Videolicious allows students to shoot, do short quick edits in a matter of minutes, and easily share their videos. The app is being used by reporters from newspapers, like the Washington Post, to have their reporters capture and report news quickly. Students can use this app like the experts, quickly and easily creating videos.

ScreenChomp is an awesome way to use screencasting for storytelling with our youngest learners. Just put up a picture and have your student talk about it, draw on top of it, and record. This app allows for authentic communication of learning as students are able to show process and understanding.

Animoto has been around a long time on the computer. The app is even more powerful because of how quickly and easily images and sound can be strung together, helping. Additionally, this app helps students understand the power of images, requiring them to think critically about the images they choose and what information, tone and emotions are conveyed by those images. Captioning and choice of music add to the impact of each student’s work.

If you hand an iPad to a student with Puppet Pals on it, just be prepared for a little fun. This highly engaging app allows you to move “puppets” and record your voice to create a story. It's fantastic for all sorts of things such as public service announcement, telling a story from different characters’ points of view, and sharing information. There is a paid version which gives you more characters and more options, but even the free version allows for a great deal of flexibility and an authentic expression of writing.

Digital stories help students to become creators of content for the Internet, not just consumers. They give students a voice and allow them to express themselves at a higher lever. iPad takes digital storytelling to a new level by making the process easier and mobile. When paired with great apps, digital storytelling is the perfect tool to unleash student creativity.

Samantha will be presenting Digital Storytelling with iPads at the upcoming November 13-15 iPad Summit in Boston.

CK-12 Adds Group Q&A Options

CK-12 recently added a new Q&A feature that you can use in your class groups. The new feature allows you to post questions and answer questions about the content of your shared CK-12 materials. This feature can be used by students to ask questions of you and their classmates. Classmates as well as the teacher can reply to questions and comments posted in the group. Group Q&A essentially creates a message board within your group. Watch the video below to learn how to use the new CK-12 Groups Q&A feature.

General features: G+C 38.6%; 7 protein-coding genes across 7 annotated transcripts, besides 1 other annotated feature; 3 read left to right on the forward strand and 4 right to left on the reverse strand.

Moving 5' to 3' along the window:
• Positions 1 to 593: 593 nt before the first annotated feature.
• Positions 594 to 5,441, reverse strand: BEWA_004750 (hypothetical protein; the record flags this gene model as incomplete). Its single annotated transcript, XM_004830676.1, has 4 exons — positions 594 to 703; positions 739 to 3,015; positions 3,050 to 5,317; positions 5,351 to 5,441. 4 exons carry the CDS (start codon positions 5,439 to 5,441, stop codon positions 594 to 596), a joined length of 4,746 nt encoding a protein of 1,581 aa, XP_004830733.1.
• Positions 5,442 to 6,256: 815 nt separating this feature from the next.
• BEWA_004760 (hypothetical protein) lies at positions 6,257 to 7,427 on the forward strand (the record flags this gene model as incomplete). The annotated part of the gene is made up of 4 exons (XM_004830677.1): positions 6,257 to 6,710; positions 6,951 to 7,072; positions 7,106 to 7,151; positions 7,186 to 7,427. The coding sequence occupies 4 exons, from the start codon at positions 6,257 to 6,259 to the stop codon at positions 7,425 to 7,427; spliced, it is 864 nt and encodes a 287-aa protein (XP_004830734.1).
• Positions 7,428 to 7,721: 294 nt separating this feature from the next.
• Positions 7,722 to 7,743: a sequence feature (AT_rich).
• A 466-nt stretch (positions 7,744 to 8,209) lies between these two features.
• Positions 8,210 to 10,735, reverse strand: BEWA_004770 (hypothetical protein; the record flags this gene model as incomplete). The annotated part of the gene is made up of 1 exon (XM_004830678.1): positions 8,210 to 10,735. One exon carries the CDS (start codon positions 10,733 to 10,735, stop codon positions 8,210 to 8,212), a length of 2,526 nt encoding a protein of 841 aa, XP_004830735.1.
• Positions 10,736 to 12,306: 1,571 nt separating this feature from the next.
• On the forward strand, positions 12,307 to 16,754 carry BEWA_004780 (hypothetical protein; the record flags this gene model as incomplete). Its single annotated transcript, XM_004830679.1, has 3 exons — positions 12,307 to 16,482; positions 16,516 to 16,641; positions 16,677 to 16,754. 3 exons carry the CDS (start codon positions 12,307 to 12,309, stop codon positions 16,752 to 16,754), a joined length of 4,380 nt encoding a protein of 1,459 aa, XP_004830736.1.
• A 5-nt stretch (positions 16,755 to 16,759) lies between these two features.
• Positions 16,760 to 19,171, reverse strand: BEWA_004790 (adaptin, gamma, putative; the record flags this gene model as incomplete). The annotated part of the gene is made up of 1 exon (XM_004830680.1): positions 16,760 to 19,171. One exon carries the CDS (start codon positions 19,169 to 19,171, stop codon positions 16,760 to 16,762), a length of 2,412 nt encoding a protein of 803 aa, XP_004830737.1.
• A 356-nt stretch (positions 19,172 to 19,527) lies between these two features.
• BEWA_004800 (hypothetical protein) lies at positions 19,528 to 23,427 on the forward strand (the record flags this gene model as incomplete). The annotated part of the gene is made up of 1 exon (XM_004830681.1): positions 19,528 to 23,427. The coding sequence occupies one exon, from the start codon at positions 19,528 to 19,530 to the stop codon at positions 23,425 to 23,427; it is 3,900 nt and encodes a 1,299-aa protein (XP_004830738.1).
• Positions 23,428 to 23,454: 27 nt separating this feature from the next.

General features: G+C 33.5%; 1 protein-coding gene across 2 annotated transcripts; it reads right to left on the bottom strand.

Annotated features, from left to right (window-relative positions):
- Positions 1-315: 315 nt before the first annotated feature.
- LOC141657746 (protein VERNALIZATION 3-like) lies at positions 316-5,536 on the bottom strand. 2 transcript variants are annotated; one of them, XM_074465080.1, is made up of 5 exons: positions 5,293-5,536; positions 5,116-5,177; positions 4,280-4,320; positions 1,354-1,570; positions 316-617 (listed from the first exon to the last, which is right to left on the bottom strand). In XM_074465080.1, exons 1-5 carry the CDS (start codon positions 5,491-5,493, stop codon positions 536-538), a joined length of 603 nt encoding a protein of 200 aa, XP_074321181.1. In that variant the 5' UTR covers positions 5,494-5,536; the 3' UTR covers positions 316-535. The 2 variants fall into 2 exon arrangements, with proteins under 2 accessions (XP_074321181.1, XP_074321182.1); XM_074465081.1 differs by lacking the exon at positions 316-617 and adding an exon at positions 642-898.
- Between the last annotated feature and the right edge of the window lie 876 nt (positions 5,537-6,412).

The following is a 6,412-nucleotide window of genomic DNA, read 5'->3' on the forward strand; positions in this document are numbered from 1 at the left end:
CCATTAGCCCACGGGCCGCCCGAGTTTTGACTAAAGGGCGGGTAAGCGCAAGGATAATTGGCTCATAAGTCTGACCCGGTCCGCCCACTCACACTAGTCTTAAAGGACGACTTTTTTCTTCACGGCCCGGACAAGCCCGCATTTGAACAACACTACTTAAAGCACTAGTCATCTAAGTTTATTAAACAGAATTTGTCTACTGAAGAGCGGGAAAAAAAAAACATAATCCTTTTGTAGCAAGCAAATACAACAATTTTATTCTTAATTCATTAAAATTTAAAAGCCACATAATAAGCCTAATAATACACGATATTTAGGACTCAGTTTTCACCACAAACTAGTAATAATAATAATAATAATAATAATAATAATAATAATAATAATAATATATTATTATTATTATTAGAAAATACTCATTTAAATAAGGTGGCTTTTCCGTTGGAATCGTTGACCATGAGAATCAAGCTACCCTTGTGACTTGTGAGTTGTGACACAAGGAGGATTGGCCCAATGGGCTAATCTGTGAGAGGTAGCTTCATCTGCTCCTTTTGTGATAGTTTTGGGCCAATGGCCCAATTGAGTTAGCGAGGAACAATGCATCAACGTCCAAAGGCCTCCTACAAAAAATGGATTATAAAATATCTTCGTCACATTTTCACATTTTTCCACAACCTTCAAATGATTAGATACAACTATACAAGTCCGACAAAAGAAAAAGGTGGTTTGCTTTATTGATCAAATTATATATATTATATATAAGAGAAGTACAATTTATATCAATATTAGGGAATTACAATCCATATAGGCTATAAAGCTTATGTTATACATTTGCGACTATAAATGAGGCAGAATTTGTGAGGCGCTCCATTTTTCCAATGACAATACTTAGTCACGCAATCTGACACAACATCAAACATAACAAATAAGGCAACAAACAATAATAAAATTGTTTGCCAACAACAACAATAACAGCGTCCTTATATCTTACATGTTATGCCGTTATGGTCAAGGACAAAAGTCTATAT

Monday, October 28, 2013

The Pit and the Pendulum Rap

With Halloween just a few days away a lot of students may be getting acquainted with Edgar Allan Poe's classic The Pit and the Pendulum. The Simpson's brought the story to animated life in the 90's and that is still a good go-to resource if you have access to a licensed copy of it. Another way that you might introduce the story to students is through Flocabulary's rap of the story. That rap video is embedded below.

EDPuzzle - Add Your Voice and Text Questions to Educational Videos

EdPuzzle is a neat tool that I recently learned about from David Kapuler. EdPuzzle allows you to add your voice and questions to educational videos. On EdPuzzle you can search for educational videos from Khan Academy and Learn Zillion. Once you've found a video you can insert your own voice comments. You can also create a series of questions to go along with your chosen video. Questions are inserted along a timeline that matches the video. That means that your students don't have to wait until the end of a video in order to answer the questions. In that regard the EdPuzzle is similar to Blubbr.tv.

Applications for Education
EdPuzzle could be a good tool to use to create short review videos or flipped lessons for your students. You could also have students use EdPuzzle to annotate videos by pointing out important aspects of videos by using the voice comments option and or the question building option.

Do You Have a Google Jockey in Your Classroom?

Two weeks ago I gave the opening keynote at WLMA 2013 in Yakima, WA. During my keynote I mentioned the term "Google Jockey." It got a laugh when I described the "Google Jockey" as the student who seems to Google everything anyone says. You can leverage that student's habit into a force for good in your classroom.

I first discovered the term Google Jockey when I read Curtis Bonk's The World Is Open: How Web Technology Is Revolutionizing Education. In The World Is Open I came across the idea for having a "Google Jockey" in my classroom. The idea is that you have one or two students in the room who are responsible for looking up terms or phrases that come up during the course of classroom discussion. Combining the use of a back channel along with a Google Jockey could become a good avenue for drilling deeper into the content of the day's lesson.

Form+ Adds More Flexibility to Your Google Forms

Google Forms has received some nice enhancements over the last few months. Still there are times when I've wished that Google Forms could do more. That's where Form+ comes into the picture. Form+ is a third party service that adds features to Google Forms. Probably the best aspect of Form+ is that through it you can create forms that can accept file uploads. Form+ offers pre-made form templates for you to use. You can also create your own form templates through Form+'s drag-and-drop interface.